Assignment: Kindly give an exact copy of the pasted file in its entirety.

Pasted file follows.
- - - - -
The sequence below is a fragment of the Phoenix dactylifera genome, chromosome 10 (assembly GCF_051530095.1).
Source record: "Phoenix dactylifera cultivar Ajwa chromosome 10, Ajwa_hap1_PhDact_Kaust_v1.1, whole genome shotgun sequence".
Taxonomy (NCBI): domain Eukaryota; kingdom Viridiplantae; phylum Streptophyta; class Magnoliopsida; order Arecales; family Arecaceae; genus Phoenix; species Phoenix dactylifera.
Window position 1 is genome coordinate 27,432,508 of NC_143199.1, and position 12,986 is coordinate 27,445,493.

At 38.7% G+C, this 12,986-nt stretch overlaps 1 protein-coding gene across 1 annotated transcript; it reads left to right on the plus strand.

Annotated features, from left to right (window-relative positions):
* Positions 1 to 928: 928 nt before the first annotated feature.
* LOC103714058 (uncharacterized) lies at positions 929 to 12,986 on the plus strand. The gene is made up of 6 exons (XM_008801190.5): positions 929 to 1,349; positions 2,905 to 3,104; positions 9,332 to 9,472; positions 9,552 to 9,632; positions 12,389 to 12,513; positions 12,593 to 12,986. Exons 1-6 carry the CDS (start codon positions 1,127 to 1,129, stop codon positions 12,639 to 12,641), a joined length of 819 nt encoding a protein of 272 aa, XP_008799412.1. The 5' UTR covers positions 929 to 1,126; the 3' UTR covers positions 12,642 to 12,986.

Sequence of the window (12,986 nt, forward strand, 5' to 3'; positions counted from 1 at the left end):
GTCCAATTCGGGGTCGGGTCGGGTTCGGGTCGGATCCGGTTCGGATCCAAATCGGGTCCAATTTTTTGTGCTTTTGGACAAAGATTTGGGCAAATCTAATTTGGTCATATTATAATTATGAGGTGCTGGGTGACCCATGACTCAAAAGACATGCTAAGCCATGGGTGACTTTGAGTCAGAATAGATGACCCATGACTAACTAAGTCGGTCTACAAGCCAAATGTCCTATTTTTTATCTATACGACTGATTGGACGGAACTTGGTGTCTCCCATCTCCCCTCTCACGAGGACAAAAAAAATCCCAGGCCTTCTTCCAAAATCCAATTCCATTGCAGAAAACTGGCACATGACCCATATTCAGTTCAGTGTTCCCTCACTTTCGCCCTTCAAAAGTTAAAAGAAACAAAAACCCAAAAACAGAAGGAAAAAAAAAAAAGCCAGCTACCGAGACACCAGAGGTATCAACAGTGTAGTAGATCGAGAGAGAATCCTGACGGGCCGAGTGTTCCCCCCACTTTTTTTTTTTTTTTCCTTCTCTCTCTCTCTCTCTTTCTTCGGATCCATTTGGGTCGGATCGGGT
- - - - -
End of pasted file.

The sequence below is a fragment of the Phoenix dactylifera genome, chromosome 10 (assembly GCF_051530095.1).
Source record: "Phoenix dactylifera cultivar Ajwa chromosome 10, Ajwa_hap1_PhDact_Kaust_v1.1, whole genome shotgun sequence".
Taxonomy (NCBI): domain Eukaryota; kingdom Viridiplantae; phylum Streptophyta; class Magnoliopsida; order Arecales; family Arecaceae; genus Phoenix; species Phoenix dactylifera.
Window position 1 is genome coordinate 27,432,508 of NC_143199.1, and position 12,986 is coordinate 27,445,493.

At 38.7% G+C, this 12,986-nt stretch overlaps 1 protein-coding gene across 1 annotated transcript; it reads left to right on the plus strand.

Annotated features, from left to right (window-relative positions):
* Positions 1 to 928: 928 nt before the first annotated feature.
* LOC103714058 (uncharacterized) lies at positions 929 to 12,986 on the plus strand. The gene is made up of 6 exons (XM_008801190.5): positions 929 to 1,349; positions 2,905 to 3,104; positions 9,332 to 9,472; positions 9,552 to 9,632; positions 12,389 to 12,513; positions 12,593 to 12,986. Exons 1-6 carry the CDS (start codon positions 1,127 to 1,129, stop codon positions 12,639 to 12,641), a joined length of 819 nt encoding a protein of 272 aa, XP_008799412.1. The 5' UTR covers positions 929 to 1,126; the 3' UTR covers positions 12,642 to 12,986.

Sequence of the window (12,986 nt, forward strand, 5' to 3'; positions counted from 1 at the left end):
GTCCAATTCGGGGTCGGGTCGGGTTCGGGTCGGATCCGGTTCGGATCCAAATCGGGTCCAATTTTTTGTGCTTTTGGACAAAGATTTGGGCAAATCTAATTTGGTCATATTATAATTATGAGGTGCTGGGTGACCCATGACTCAAAAGACATGCTAAGCCATGGGTGACTTTGAGTCAGAATAGATGACCCATGACTAACTAAGTCGGTCTACAAGCCAAATGTCCTATTTTTTATCTATACGACTGATTGGACGGAACTTGGTGTCTCCCATCTCCCCTCTCACGAGGACAAAAAAAATCCCAGGCCTTCTTCCAAAATCCAATTCCATTGCAGAAAACTGGCACATGACCCATATTCAGTTCAGTGTTCCCTCACTTTCGCCCTTCAAAAGTTAAAAGAAACAAAAACCCAAAAACAGAAGGAAAAAAAAAAAAGCCAGCTACCGAGACACCAGAGGTATCAACAGTGTAGTAGATCGAGAGAGAATCCTGACGGGCCGAGTGTTCCCCCCACTTTTTTTTTTTTTTTCCTTCTCTCTCTCTCTCTCTTTCTTCGGATCCATTTGGGTCGGATCGGGT